Welsh and Scottish governments 'alarmed' at Erasmus+ replacement for English students only

PUBLISHED: 11:21 13 August 2019 | UPDATED: 11:21 13 August 2019

A union flag and European flag outside the Houses of Parliament. (PA/Kirsty O'Connor)

A union flag and European flag outside the Houses of Parliament. (PA/Kirsty O'Connor)

PA Wire/PA Images

The Welsh and Scottish governments are urging the UK to continue with the European student exchange programme, regardless of whether the UK leaves the EU with or without a deal.

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A joint letter has been sent to the UK education secretary and expresses concerns that with just 12 weeks until a possible Brexit scenario, no concrete proposals have been confirmed for students applying to university.

Scotland's further and higher education minister Richard Lochhead and the Welsh education minister Kirsty Williams have said they are "alarmed" about the government's possible replacement that could be only for English students.

The politicians also warn that leaving with no deal - and without an alternative Third Country agreement or other arrangement being reached by the UK - universities, colleges, and schools across the UK would be ineligible to submit applications to participate in the final year of the current Erasmus+ programme in 2020.

The letter calls on the Gavin Williamson to ensure the UK government to continue to participate in the scheme in the event of leaving the EU without a deal in place.

Between 2014 and 2018, it is estimated more than 15,000 students and staff from Scotland took part in the EU-led scheme, which allows funded temporary study overseas as part of their Scottish courses.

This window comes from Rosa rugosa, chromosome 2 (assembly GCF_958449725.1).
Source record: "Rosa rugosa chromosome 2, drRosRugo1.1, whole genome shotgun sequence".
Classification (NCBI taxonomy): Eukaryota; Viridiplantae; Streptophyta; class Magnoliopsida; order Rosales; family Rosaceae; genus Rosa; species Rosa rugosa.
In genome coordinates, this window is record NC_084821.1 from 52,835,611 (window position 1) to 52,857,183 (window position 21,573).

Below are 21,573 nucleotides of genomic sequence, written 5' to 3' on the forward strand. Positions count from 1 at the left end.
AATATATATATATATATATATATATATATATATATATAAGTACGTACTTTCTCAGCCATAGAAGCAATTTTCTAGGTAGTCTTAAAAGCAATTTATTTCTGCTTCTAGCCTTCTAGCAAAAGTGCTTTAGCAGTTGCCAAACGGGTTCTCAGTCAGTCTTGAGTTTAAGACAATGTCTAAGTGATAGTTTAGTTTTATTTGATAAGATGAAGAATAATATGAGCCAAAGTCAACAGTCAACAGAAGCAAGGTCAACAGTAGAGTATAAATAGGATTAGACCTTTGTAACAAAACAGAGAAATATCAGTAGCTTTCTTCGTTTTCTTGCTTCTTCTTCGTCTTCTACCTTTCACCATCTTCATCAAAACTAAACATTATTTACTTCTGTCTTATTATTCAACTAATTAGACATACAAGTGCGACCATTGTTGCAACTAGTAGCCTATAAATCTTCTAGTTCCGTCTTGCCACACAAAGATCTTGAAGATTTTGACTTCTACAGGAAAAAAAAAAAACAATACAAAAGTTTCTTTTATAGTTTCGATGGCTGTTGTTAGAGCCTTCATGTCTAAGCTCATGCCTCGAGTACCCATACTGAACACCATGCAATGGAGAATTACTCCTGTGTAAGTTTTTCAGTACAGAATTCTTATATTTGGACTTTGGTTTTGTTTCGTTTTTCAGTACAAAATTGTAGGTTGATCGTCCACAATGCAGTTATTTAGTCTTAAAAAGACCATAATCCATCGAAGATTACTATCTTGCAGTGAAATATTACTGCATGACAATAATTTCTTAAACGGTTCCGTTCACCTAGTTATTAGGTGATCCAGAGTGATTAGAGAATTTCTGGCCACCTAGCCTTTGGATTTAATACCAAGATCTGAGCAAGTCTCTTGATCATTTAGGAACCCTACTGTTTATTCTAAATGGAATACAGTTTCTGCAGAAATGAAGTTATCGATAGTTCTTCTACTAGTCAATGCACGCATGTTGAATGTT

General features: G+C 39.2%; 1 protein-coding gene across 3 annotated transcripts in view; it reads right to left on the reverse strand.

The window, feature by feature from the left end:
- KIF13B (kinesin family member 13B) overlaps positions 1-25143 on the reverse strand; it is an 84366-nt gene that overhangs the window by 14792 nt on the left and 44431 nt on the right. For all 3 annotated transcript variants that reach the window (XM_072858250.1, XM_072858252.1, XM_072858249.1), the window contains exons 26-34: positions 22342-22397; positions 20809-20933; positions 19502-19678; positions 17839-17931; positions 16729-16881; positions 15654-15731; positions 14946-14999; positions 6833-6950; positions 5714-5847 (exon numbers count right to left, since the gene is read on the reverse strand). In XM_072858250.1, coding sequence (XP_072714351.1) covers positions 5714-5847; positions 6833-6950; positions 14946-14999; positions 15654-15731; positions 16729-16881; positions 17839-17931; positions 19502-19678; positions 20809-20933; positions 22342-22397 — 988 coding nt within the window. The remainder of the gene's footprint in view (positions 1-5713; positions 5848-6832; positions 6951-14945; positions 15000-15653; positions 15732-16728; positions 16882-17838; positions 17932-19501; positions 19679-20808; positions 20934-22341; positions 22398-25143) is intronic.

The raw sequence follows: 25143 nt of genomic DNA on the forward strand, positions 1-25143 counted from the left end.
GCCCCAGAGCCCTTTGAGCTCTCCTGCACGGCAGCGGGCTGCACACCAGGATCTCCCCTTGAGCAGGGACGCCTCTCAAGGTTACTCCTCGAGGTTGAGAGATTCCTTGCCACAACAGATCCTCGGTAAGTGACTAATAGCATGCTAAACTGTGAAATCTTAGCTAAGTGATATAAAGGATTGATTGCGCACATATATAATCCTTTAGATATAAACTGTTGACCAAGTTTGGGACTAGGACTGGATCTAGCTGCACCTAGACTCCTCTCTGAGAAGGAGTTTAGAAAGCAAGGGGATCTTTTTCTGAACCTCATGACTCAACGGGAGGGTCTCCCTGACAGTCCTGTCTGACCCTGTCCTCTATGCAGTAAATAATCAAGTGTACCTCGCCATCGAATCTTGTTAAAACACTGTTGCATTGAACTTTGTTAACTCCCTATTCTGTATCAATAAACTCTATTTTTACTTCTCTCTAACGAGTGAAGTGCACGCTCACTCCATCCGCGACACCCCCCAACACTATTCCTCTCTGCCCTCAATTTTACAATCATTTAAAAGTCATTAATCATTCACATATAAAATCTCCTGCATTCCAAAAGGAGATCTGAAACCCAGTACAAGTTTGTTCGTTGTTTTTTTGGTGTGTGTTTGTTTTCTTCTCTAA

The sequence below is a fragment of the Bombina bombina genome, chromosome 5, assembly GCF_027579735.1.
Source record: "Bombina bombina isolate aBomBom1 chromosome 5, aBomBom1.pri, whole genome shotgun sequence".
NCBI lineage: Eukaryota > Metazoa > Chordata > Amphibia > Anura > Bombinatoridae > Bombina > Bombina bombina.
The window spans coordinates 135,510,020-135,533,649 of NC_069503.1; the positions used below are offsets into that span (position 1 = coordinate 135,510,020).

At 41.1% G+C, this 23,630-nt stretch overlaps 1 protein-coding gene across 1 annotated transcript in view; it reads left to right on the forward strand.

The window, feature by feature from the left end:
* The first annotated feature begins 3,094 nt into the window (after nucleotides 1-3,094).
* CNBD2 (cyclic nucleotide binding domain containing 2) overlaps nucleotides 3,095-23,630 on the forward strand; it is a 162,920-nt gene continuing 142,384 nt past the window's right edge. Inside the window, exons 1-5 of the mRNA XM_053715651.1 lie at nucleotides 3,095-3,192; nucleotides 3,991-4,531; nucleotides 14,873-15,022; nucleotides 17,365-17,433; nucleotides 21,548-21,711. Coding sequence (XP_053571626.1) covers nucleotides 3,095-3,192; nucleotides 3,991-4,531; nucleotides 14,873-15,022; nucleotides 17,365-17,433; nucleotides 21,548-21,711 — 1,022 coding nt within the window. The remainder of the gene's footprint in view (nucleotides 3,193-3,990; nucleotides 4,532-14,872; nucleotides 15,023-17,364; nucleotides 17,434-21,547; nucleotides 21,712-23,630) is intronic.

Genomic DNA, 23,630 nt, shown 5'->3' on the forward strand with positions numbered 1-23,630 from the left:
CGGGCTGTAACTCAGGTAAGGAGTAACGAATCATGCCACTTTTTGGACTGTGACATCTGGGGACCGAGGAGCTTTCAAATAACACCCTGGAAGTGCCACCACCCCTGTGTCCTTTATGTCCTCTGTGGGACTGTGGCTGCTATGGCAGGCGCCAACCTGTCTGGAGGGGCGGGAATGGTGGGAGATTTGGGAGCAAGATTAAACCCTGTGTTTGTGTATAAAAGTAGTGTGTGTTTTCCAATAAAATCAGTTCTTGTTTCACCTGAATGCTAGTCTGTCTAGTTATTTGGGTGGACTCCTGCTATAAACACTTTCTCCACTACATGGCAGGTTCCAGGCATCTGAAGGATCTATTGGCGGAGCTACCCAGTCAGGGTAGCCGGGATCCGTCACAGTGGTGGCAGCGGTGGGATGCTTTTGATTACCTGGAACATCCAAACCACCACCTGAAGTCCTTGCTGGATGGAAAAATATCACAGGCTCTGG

Lochhead said: "Thousands of Scottish students benefit from Erasmus+ yearly, proportionally more than from any other country in the UK.

"The Scottish and Welsh governments are clear that we must remain a full participant in Erasmus+.

"I am also alarmed to hear the UK Department for Education could be considering an Erasmus+ replacement programme for England only - with potentially no consequential funding for devolved administrations to put in place their own arrangements.

"That's why we have written to the UK government calling for urgent action and assurances that Scottish students won't miss out."

He added: "It is the Scottish government's preference to remain in the EU but in the event of a damaging no-deal Brexit, students could now see the door to this fantastic cultural and educational exchange slammed shut.

"It is unacceptable that with less than 12 weeks left until the UK government plans to take the United Kingdom out of the EU without an agreement in place there is still no plan for alternative arrangements."

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